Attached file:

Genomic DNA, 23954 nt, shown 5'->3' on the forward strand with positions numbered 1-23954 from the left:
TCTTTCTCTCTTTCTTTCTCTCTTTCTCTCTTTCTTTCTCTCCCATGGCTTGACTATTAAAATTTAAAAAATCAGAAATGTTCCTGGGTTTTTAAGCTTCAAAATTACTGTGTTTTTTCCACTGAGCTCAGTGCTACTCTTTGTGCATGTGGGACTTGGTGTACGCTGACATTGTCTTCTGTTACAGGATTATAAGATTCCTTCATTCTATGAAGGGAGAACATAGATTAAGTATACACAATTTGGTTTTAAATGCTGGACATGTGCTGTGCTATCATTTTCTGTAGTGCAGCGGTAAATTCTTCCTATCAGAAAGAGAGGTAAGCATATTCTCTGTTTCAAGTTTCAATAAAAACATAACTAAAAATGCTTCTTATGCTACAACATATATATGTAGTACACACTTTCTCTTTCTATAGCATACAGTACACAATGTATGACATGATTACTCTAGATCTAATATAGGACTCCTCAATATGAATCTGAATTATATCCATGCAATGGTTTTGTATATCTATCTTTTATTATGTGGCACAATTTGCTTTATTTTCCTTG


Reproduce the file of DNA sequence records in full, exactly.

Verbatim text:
Genomic DNA, 23954 nt, shown 5'->3' on the forward strand with positions numbered 1-23954 from the left:
TCTTTCTCTCTTTCTTTCTCTCTTTCTCTCTTTCTTTCTCTCCCATGGCTTGACTATTAAAATTTAAAAAATCAGAAATGTTCCTGGGTTTTTAAGCTTCAAAATTACTGTGTTTTTTCCACTGAGCTCAGTGCTACTCTTTGTGCATGTGGGACTTGGTGTACGCTGACATTGTCTTCTGTTACAGGATTATAAGATTCCTTCATTCTATGAAGGGAGAACATAGATTAAGTATACACAATTTGGTTTTAAATGCTGGACATGTGCTGTGCTATCATTTTCTGTAGTGCAGCGGTAAATTCTTCCTATCAGAAAGAGAGGTAAGCATATTCTCTGTTTCAAGTTTCAATAAAAACATAACTAAAAATGCTTCTTATGCTACAACATATATATGTAGTACACACTTTCTCTTTCTATAGCATACAGTACACAATGTATGACATGATTACTCTAGATCTAATATAGGACTCCTCAATATGAATCTGAATTATATCCATGCAATGGTTTTGTATATCTATCTTTTATTATGTGGCACAATTTGCTTTATTTTCCTTG